After a young woman in her neighborhood committed suicide in April, Pamela Robb vowed to attend the Camden Trauma Summit.
"If one of us is hurting, we're all hurting," said Robb, 58, the tenant association president at the Northgate II high-rise in North Camden.
A Camden resident for a half-century, Robb was among 150 citizens, clergy, and public health and safety professionals who gathered Monday at the Cooper Medical School of Rowan University.
The relentless toll that violence exacts on Camden, a big small town that's been called America's most dangerous city, was the focus of the summit.
The lively event offered a mix of sociology, statistics, and personal testimony. The talk was all about how people, children in particular, sustain psychological injuries from living in a war zone. Organizers said their goal was to educate providers and others to go beyond treating symptoms and reach root causes.
"Camden is a place of pain," said the Rev. Jeff Putthoff, who heads Hopeworks 'N Camden, a youth development agency. "People are wounded, and they need rehabilitation to heal. If someone has a bad back, we don't just tell them, 'Get over it.' "
Hopeworks helped organize the summit with Stop the Trauma on People, a grassroots group best known for the crosses it placed outside City Hall to memorialize the killings of scores of people last year in Camden.
I spent the morning circulating around the conference room, where groups of six and seven shared tables named for Camden streets. The proceedings offered persuasive evidence of the physiological, psychological, and moral toll violence exacts on individual and community alike.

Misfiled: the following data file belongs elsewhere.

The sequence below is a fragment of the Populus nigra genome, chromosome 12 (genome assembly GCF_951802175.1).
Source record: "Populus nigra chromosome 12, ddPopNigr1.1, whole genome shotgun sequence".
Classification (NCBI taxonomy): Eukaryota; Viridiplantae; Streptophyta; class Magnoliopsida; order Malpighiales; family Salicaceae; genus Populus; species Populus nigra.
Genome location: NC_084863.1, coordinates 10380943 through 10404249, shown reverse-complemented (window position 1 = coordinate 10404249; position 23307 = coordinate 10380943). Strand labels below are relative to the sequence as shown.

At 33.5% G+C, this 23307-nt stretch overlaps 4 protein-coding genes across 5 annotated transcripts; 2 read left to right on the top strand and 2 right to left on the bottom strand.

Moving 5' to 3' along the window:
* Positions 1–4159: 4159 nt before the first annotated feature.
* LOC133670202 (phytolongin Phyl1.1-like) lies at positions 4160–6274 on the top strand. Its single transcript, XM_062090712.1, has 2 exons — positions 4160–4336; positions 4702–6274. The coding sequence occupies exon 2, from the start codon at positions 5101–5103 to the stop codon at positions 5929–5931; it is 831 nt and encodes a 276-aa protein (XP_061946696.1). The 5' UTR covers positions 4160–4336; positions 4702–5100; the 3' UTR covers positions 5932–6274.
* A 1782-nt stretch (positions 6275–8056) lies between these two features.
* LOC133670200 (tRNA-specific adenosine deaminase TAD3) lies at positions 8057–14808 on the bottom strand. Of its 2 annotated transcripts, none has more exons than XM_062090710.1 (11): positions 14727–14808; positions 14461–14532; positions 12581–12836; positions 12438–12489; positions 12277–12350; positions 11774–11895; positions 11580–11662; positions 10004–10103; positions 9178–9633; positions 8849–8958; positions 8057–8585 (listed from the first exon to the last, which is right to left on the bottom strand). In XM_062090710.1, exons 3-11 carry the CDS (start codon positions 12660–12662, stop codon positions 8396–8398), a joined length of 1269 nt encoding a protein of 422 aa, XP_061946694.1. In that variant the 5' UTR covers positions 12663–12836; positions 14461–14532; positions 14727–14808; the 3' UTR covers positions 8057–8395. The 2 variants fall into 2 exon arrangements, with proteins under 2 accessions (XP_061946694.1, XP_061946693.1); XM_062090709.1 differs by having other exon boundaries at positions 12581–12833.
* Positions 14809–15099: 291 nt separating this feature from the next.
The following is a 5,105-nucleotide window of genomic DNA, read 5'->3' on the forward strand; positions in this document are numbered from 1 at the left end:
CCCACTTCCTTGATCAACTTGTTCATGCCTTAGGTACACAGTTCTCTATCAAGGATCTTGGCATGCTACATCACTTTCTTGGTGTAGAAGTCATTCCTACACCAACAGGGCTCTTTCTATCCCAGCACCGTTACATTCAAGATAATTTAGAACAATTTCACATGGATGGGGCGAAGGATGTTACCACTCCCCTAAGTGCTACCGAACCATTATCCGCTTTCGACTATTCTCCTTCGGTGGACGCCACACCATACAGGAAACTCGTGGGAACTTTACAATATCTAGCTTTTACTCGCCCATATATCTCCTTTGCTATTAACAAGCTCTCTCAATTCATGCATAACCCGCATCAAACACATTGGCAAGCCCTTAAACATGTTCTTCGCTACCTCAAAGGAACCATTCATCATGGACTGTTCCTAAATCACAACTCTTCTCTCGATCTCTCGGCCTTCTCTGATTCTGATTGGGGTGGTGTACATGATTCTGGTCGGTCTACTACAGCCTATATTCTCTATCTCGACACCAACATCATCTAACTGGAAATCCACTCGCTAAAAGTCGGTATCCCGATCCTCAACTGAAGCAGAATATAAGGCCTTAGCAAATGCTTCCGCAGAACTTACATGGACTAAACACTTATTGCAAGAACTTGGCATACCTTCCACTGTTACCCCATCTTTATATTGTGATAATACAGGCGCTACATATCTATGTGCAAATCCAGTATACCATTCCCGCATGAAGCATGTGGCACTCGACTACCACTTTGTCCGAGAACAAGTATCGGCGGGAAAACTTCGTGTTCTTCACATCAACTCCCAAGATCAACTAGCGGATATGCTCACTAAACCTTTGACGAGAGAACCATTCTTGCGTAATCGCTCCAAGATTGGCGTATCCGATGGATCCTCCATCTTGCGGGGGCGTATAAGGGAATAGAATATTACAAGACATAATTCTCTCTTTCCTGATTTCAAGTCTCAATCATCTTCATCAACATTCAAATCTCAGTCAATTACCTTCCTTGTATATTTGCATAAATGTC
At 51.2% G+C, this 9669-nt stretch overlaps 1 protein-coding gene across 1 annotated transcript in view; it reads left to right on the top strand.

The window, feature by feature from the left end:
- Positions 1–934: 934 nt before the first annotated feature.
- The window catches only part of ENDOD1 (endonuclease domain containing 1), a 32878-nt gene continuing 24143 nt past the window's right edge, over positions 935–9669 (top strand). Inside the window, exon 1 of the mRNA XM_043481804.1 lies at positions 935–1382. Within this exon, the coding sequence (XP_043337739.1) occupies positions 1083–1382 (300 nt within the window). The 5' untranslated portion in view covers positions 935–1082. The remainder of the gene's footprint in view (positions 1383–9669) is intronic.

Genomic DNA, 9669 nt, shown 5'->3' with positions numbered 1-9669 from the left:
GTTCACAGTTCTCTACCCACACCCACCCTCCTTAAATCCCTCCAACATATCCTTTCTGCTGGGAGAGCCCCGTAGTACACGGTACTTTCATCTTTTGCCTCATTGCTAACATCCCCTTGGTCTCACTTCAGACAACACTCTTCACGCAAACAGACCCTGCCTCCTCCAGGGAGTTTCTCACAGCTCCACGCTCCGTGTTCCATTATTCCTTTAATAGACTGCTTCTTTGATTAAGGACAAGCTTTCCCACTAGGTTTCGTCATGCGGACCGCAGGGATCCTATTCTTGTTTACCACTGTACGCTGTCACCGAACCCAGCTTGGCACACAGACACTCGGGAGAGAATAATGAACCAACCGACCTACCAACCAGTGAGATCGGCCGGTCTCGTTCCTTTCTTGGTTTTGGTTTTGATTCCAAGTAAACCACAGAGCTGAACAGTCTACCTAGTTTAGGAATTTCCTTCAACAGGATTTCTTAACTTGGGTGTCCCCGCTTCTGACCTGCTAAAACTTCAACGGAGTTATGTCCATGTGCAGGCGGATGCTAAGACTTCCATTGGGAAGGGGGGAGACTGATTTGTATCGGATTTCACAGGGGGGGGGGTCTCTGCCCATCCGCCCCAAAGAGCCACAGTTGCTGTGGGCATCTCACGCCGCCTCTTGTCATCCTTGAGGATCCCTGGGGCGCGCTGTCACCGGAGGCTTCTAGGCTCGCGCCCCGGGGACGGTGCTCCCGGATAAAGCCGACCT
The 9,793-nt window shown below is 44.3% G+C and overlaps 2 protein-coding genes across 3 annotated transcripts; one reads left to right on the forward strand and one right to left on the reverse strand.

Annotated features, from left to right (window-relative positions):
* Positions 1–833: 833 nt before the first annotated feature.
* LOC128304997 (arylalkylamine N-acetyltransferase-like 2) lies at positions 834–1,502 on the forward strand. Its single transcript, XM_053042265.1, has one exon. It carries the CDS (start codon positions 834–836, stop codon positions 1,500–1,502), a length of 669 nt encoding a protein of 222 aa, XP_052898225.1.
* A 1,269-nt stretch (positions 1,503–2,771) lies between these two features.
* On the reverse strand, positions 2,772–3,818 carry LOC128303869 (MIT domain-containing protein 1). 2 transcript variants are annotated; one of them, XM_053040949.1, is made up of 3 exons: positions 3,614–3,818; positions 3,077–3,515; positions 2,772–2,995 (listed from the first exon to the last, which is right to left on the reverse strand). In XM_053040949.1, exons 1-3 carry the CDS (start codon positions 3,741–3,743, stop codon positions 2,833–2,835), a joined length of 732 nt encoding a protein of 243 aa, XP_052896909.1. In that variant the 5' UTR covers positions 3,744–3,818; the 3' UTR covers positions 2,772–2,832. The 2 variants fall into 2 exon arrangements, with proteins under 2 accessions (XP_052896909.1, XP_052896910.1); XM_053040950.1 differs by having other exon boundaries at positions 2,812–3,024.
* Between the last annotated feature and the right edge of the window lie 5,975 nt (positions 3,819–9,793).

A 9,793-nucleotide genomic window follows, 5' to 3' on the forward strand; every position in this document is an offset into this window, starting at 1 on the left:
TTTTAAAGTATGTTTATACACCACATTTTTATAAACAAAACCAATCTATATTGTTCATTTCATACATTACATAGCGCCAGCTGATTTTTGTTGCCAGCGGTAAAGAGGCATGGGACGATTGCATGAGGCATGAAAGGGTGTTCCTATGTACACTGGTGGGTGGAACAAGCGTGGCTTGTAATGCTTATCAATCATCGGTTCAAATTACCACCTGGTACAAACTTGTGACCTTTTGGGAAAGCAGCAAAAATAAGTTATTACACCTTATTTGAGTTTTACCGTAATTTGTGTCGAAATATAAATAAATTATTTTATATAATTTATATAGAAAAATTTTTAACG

"I know there are a lot of people in here who have taken a traumatic journey and may still be healing," said Mary Height, a lay minister at Life Assembly Ministries of Christ.
Standing to speak, she apologized for being emotional. But no one seemed to mind.
"It's imperative that we step outside ourselves, and empower our children . . . to heal and raise up Camden," Height declared, as the room erupted in applause.
"Camden is a traumatized community," said Sandra L. Bloom, a physician who is an associate professor in Drexel University's School of Public Health and was the keynote presenter.
"What's important is that we now have a lot of science about the impact of trauma and adversity on children, families, and organizations and communities," she said.
But like, say, knee replacement patients who are expected to attend physical therapy, Camden's walking wounded need to take responsibility for themselves, too.
"This isn't at all about 'being soft' on people," Bloom said. "It's about changing your expectations as a helper, so you can be more compassionate, while expecting [a client] not to keep doing the things that are getting them into this mess.
"Everybody can do their little bit. Even if it's just saying a kind word to somebody. Some ordinary thing. You never know with another person what's going to change the trajectory of their life. Ultimately they have to do it."
Said Robb, a deacon at Christus Lutheran Church, "We need to learn how to fix this. And this summit is a great step."